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Marler Blog Providing Commentary on Food Poisoning Outbreaks & Litigation

Death Toll 24, 2,425 Sick with 642 with HUS

The death toll from the E. coli outbreak in Europe rose to 24 from 22 on Tuesday, and the number of sick people in Germany increased to 2,325 as a World Health Organization expert warned time is running out on finding the source of the problem.

The Robert Koch Institute, Germany’s national disease control centre, says 23 people have died in Germany and one in Sweden.

Ninety-four more people have been infected in Germany in the deadliest E. coli outbreak in modern history. The number of sick in other European countries remained at about 100.

The institute says the latest figures indicate the number of new cases is declining, a sign the epidemic might have reached its peak.

But the institute cautions it is not certain whether the latest decrease will continue in the coming days. The number of sick people suffering from a serious complication that may lead to kidney failure rose by 12 to 642.

  • Melissa Herzog

    This is so scary. When Lauren and Chris were at Loma Linda with HUS, it was so rare that they would have two cases at the same time.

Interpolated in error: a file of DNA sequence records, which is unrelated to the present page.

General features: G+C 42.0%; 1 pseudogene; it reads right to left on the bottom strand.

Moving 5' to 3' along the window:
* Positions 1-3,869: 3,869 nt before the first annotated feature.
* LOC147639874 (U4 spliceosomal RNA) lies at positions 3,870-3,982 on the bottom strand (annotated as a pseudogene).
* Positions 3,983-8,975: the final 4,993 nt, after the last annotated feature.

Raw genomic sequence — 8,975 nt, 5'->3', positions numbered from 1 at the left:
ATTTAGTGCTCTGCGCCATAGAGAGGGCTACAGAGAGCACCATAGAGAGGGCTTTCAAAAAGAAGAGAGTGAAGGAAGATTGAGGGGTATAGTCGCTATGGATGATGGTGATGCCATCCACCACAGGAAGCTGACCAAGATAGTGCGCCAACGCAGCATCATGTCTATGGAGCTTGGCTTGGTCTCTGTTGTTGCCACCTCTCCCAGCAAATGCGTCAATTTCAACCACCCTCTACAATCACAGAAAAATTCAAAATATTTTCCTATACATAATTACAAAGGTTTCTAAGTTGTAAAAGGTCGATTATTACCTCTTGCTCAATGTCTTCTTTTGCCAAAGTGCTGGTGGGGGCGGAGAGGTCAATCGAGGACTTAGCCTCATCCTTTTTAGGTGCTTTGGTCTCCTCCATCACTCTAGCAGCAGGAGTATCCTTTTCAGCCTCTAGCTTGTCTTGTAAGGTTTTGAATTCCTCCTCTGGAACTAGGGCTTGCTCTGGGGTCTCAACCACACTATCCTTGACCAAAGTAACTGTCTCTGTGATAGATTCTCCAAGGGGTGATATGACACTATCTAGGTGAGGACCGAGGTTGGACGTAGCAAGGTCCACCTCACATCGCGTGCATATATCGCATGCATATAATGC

• When there are multiple potential vehicles for a pathogen, what is the realistic scientific window to pinpoint the cause? Some memories can get fuzzy in a couple of days as far as remembering what we ate and where we ate it. We have looked at Spanish cucumbers, lettuce, tomatoes & sprouts in this outbreak which points to salad bars and it reminds me of the recent outbreak a few years back where we were investigating tomatoes, cilantro & jalapeno peppers which pointed to salsa. We are now almost a month into the timeframe from what is considered to be the epicenter of this outbreak and with the onsite of symptoms being several days the question is: Will we ever truly know, which is a scary situation based on what the results to date are.

  • The fact that non O104:H4 EHECs were isolated from 4 cucumbers indicates that fecal contamination had occurred. I would like to know how many E. coli colonies from each cucumber culture were tested for the O104:H4 serotype. Perhaps if say 50 or more colonies per culture plate were screened, the O104:H4 serotype would have been detected. When I worked at the Public Health Lab in Wisconsin, we had a food-borne outbreak related to contaminated paprika in which 7 different Salmonella serotypes were involved. A similar situation involving dual or even multiple non O157:H7 EHEC contamination of the cucumbers could exist in this outbreak.